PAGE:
We reviewed letters Qq, Rr, Ss, and Tt this week, and part of that review was to “trace” those letters, both capital and lower case, in candy conversation hearts. With the promise of receiving a couple of candies to eat if they resisted temptation and focused on the activity, the students (mostly) kept on task.

Letter review.

Letter review.

Our Valentine’s Day projects included heart-shaped name puzzles. Each student received the pieces to his or her name to place in the correct order and glue onto paper.

Heart-shaped name puzzles

Heart-shaped name puzzles

The students made Valentine pockets to help collect Valentines from their classmates.

Valentine pockets.

Valentine pockets.

Though we had a fun Valentine’s Day party, we didn’t trade our healthy snack for junk food. We dined on fresh, organic produce in shades of red.

Our healthy snack.

Our healthy snack.

Other activities included matching cards in the suit of hearts, heart writing practice, bubble print hearts, and heart hopscotch. We learned how to say “Quieres ser mi valentin?” during our Spanish lesson, and how to say “I love you” in Sign Language.

Our students had a fabulous time this week learning and celebrating, and we even had time to move and groove to love songs during our Valentine’s Day party. Happy Valentine’s Day from Square Roots Preschool!

Not Just Scribbles

Scribbles done by a young child may seem to be senseless and unimportant, but they are so much more. The first mark your child makes on paper will likely be a scribble of some sort, and when your child enters preschool, he or she will likely create may “scribbly” masterpieces.

The act of scribbling, itself, helps build the muscles in the hand that make writing possible. As your child gains more and more control over the scribbling, fine motor skills develop.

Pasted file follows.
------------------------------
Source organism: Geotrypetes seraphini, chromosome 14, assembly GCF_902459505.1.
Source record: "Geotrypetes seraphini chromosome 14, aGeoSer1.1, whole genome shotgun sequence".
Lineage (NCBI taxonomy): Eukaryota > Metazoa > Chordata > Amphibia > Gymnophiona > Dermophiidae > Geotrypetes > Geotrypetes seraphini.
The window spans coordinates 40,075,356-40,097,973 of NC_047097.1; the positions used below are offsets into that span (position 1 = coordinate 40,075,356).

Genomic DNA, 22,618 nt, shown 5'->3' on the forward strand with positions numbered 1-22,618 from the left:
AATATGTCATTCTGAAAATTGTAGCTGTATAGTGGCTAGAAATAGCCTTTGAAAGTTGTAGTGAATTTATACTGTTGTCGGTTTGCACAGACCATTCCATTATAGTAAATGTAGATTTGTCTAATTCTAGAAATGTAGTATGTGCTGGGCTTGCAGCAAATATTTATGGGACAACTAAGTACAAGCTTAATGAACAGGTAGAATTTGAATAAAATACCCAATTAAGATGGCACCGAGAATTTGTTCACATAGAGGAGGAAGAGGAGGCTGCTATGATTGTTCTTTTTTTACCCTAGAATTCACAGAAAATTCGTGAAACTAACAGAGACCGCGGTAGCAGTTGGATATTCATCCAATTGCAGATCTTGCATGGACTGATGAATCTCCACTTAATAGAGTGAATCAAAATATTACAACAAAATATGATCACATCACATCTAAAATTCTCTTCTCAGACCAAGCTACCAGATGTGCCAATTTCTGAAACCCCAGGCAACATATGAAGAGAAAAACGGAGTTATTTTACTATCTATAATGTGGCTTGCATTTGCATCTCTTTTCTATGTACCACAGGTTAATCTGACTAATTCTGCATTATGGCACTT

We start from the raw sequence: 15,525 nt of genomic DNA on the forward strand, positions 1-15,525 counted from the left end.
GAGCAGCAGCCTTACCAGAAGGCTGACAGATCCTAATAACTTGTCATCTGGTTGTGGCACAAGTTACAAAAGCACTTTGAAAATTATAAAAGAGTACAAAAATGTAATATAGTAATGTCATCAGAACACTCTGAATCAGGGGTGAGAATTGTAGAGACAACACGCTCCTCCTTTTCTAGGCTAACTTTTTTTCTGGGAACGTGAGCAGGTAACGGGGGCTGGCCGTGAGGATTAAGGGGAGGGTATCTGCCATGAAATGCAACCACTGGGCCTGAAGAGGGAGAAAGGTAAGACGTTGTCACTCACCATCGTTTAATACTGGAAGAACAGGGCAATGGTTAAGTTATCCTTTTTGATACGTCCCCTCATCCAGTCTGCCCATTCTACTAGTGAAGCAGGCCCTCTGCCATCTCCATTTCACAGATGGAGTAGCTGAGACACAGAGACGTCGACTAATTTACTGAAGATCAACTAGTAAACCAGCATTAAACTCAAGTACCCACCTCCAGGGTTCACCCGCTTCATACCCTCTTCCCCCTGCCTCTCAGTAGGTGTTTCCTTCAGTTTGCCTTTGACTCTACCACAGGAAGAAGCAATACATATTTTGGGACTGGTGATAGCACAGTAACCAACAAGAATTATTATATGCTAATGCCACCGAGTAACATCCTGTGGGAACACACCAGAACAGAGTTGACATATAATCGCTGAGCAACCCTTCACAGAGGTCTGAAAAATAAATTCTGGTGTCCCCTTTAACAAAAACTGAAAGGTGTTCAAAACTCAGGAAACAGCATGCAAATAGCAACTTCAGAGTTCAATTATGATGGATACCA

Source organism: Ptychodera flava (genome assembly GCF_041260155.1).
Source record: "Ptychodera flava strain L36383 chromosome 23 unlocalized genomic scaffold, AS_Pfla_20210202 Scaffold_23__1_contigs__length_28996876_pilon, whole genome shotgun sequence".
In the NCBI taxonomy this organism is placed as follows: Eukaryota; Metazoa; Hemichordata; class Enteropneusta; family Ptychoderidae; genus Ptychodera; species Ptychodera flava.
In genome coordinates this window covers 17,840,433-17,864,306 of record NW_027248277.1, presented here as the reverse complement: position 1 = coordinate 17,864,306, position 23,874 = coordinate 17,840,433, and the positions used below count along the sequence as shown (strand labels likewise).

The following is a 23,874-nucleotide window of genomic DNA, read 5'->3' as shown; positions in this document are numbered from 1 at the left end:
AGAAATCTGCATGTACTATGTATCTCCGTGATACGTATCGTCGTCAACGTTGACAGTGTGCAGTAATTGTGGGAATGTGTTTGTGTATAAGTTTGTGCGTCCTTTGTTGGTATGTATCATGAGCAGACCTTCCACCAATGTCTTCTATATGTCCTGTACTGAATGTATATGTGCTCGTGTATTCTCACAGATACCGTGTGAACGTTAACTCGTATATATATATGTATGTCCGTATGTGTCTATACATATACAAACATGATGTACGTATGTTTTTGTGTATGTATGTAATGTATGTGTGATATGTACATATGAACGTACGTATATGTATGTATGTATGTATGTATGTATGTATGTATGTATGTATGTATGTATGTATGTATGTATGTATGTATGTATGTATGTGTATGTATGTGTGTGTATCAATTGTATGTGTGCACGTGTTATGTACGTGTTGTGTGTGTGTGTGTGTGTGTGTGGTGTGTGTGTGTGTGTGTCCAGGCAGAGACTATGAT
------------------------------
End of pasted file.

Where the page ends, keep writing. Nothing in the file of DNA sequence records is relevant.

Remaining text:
You’ll notice your child pointing to their scribbles and declaring what they are, often in great detail. The scribble likely looks nothing like what she is describing, but her words will let you know what she intended–the picture she had in her head. The act of describing the scribble helps build imagination and encourages thoughtful drawing. As her skills develop, the objects she intended will become more recognizable. As real shapes start to appear in your child’s drawings, your preschooler will build confidence and become excited about drawing and writing things that can be recognized by others, all the while, refining fine motor skills.

It is important to help your child learn to hold their writing instrument properly so that he can develop muscle memory for proper writing and drawing right from the start. Small children will likely first grip the writing instrument in a fist-like position. An early transition to the proper position is important for developing writing skills.

At Square Roots Preschool, we practice proper pencil holding. Our younger children create lots of scribbles. We ask them what they draw, and they give us lengthy explanations. We help them label their drawings so everyone can enjoy what they intended. We also work on tracing our names each day. In addition to the parent sign-in book, we have a child sign-in book. The youngest students start out scribbling on the sheet. Then the markings become more localized, and then the name appears! It’s a progression, all stemming from those first scribbles.




Learning About Our Senses by Doing

Each day at Square Roots Preschool, we work on a group project that requires the students to work together. Sometimes we focus on phonics, sometimes science, or gardening, or cooking. We recently learned about our five senses through hands-on exploration and observation, which is much more effective for preschool-aged children than simply discussing the concept.

We used a familiar object that would intrigue the students so that they could look at it in a new, detailed way: the marshmallow! By passing around one marshmallow and allowing each child to have a turn to make observations, the students were able to listen to one another and absorb all of the information. We saved the sense of “taste” for last so that each of the students could have their own, fresh specimen. The children made some insightful (and sometimes funny) observations: